The Better Business Bureau of the Southland is getting another shakeup at the top.
William Mitchell, who led the organization for 26 years, has quietly resigned — for a second time — after criticism over the group's rating system for businesses and his compensation, which exceeded $400,000 a year.
Mitchell previously announced his resignation in December, only to rescind it in February. At the time, Mitchell said he was needed to fend off efforts by the national Council of Better Business Bureaus to take control of the local group.
Mitchell did not return calls for comment. Bob Richardson, chief operating officer of the local BBB, said Mitchell left for health reasons.
The new president of the local group is Vince Gottuso, a former banker who had served on the chapter's board. Gottuso declined to be interviewed, saying in an email that lawyers had advised him not to comment because of "outstanding issues" between the chapter and the national organization.
The national organization began examining the Southland chapter's operations last year after a watchdog group found the BBB had awarded favorable approval ratings to nonexistent businesses.
Stephen Cox, president of the Council of Better Business Bureaus, said his organization has been frustrated with the lack of communication with the Southland chapter, which serves Los Angeles, Orange, Riverside and San Bernardino counties.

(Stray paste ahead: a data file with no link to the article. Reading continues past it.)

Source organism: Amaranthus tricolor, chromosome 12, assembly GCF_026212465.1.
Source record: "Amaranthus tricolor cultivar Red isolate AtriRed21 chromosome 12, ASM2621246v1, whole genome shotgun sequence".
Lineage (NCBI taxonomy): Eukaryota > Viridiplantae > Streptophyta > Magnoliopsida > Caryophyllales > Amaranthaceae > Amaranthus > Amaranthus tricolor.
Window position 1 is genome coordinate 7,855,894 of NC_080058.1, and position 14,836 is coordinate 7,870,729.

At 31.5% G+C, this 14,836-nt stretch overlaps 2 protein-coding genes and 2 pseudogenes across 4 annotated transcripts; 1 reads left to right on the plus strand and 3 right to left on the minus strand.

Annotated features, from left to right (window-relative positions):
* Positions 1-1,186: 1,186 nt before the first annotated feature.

"We had no indication that [Mitchell's resignation] was imminent and certainly no information on Mr. Gottuso," Cox said. "And we didn't get any response back from the folks back in Los Angeles."
The national council's audit of the local chapter is expected to be completed by June, Cox said. Although each chapter is run independently, the national group can revoke the right of affiliates to use the BBB name.
Founded 100 years ago by a Coca-Cola executive who wanted to promote truth in advertising, the BBBs investigate consumer complaints about businesses and seek to resolve them when possible.
Based in Colton, the Southland chapter has about 100 employees, a third of whom are engaged in selling memberships at up to $8,000 each. These telemarketers earn a 45% commission on new memberships, Mitchell said in a deposition for a recent court case.
According to public filings, memberships bring in most of the chapter's annual revenue. The group also earns money by leasing out space in buildings it owns in Reseda, Culver City and other places. It also gets paid for arbitration services offered to businesses and consumers who have disputes.
Cox said the council was looking into ways it could exert more control over chapters in the future, he said. But the basic way that BBBs raise money is not likely to change, he said, noting that the chapters rely on dues to pay for the work they do investigating consumer complaints.
"Accredited businesses are the supporters and revenue stream for our Better Business Bureaus across the U.S. and Canada," Cox said. "That's just the way it is. It's been that way for 100 years."